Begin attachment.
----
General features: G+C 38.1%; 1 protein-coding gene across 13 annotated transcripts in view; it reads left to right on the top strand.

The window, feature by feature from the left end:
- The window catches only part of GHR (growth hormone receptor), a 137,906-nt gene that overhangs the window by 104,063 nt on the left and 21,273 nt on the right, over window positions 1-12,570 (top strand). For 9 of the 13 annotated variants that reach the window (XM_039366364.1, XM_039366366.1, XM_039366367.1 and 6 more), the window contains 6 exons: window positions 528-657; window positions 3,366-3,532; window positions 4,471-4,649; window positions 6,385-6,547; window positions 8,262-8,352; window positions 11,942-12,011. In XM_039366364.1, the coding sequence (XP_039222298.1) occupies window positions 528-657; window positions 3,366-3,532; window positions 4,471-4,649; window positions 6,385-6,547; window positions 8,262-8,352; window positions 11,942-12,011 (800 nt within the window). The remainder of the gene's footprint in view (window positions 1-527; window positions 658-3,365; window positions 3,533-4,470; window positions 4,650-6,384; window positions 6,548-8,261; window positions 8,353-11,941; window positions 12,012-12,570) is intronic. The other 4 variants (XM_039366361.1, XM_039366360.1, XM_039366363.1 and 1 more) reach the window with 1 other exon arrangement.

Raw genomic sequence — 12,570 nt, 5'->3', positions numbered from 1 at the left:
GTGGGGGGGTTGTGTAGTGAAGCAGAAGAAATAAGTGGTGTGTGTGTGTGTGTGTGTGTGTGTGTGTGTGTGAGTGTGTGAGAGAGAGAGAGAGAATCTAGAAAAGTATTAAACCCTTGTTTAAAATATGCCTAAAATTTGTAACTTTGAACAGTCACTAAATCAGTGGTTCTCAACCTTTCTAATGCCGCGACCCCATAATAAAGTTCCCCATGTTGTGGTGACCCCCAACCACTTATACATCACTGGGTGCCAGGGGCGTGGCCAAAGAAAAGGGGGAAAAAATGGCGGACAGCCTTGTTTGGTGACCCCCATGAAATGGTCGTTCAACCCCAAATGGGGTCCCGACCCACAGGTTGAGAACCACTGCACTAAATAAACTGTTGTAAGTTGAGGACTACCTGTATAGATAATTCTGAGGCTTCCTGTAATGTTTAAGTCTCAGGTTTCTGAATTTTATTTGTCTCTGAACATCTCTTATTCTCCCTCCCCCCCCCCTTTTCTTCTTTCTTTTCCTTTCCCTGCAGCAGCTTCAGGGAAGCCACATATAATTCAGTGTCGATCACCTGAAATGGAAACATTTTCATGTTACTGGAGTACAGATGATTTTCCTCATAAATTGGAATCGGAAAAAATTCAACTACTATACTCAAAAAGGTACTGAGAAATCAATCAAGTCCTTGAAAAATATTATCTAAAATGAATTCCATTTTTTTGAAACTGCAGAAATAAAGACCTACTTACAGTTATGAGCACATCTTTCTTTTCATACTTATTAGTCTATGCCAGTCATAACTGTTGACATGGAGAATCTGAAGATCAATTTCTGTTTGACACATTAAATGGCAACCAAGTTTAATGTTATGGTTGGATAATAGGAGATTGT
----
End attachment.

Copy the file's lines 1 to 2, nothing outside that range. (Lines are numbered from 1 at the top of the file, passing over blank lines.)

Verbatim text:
General features: G+C 38.1%; 1 protein-coding gene across 13 annotated transcripts in view; it reads left to right on the top strand.

The window, feature by feature from the left end: